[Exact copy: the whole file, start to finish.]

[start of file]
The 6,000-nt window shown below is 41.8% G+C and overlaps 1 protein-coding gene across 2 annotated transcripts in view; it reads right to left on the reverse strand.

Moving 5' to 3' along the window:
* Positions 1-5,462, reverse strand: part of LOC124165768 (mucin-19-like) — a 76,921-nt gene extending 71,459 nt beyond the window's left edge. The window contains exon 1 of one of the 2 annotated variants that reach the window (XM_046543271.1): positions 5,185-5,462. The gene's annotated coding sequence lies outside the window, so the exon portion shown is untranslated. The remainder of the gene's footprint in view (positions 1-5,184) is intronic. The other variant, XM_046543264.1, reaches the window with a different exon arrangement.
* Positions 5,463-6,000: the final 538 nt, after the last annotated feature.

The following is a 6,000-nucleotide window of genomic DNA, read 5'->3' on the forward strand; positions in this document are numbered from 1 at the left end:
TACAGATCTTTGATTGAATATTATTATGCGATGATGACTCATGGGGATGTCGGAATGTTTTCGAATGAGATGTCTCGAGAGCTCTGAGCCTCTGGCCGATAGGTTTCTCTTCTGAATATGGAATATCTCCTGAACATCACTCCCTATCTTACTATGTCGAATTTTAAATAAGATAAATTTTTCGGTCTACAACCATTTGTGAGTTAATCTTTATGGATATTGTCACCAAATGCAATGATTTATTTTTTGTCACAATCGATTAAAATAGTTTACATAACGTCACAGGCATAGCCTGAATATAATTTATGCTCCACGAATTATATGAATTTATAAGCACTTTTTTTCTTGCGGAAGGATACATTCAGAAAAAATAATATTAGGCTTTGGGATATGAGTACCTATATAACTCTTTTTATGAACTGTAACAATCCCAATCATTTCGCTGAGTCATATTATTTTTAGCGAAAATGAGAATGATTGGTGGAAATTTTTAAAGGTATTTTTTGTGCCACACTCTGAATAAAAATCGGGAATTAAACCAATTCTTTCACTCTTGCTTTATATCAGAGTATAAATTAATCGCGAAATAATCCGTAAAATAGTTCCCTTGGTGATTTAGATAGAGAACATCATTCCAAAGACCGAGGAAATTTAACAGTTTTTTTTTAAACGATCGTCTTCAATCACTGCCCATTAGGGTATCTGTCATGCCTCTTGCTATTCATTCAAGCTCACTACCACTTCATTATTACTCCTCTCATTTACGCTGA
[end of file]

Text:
The 6,000-nt window shown below is 41.8% G+C and overlaps 1 protein-coding gene across 2 annotated transcripts in view; it reads right to left on the reverse strand.

Moving 5' to 3' along the window:
* Positions 1-5,462, reverse strand: part of LOC124165768 (mucin-19-like) — a 76,921-nt gene extending 71,459 nt beyond the window's left edge. The window contains exon 1 of one of the 2 annotated variants that reach the window (XM_046543271.1): positions 5,185-5,462. The gene's annotated coding sequence lies outside the window, so the exon portion shown is untranslated. The remainder of the gene's footprint in view (positions 1-5,184) is intronic. The other variant, XM_046543264.1, reaches the window with a different exon arrangement.
* Positions 5,463-6,000: the final 538 nt, after the last annotated feature.

The following is a 6,000-nucleotide window of genomic DNA, read 5'->3' on the forward strand; positions in this document are numbered from 1 at the left end:
TACAGATCTTTGATTGAATATTATTATGCGATGATGACTCATGGGGATGTCGGAATGTTTTCGAATGAGATGTCTCGAGAGCTCTGAGCCTCTGGCCGATAGGTTTCTCTTCTGAATATGGAATATCTCCTGAACATCACTCCCTATCTTACTATGTCGAATTTTAAATAAGATAAATTTTTCGGTCTACAACCATTTGTGAGTTAATCTTTATGGATATTGTCACCAAATGCAATGATTTATTTTTTGTCACAATCGATTAAAATAGTTTACATAACGTCACAGGCATAGCCTGAATATAATTTATGCTCCACGAATTATATGAATTTATAAGCACTTTTTTTCTTGCGGAAGGATACATTCAGAAAAAATAATATTAGGCTTTGGGATATGAGTACCTATATAACTCTTTTTATGAACTGTAACAATCCCAATCATTTCGCTGAGTCATATTATTTTTAGCGAAAATGAGAATGATTGGTGGAAATTTTTAAAGGTATTTTTTGTGCCACACTCTGAATAAAAATCGGGAATTAAACCAATTCTTTCACTCTTGCTTTATATCAGAGTATAAATTAATCGCGAAATAATCCGTAAAATAGTTCCCTTGGTGATTTAGATAGAGAACATCATTCCAAAGACCGAGGAAATTTAACAGTTTTTTTTTAAACGATCGTCTTCAATCACTGCCCATTAGGGTATCTGTCATGCCTCTTGCTATTCATTCAAGCTCACTACCACTTCATTATTACTCCTCTCATTTACGCTGA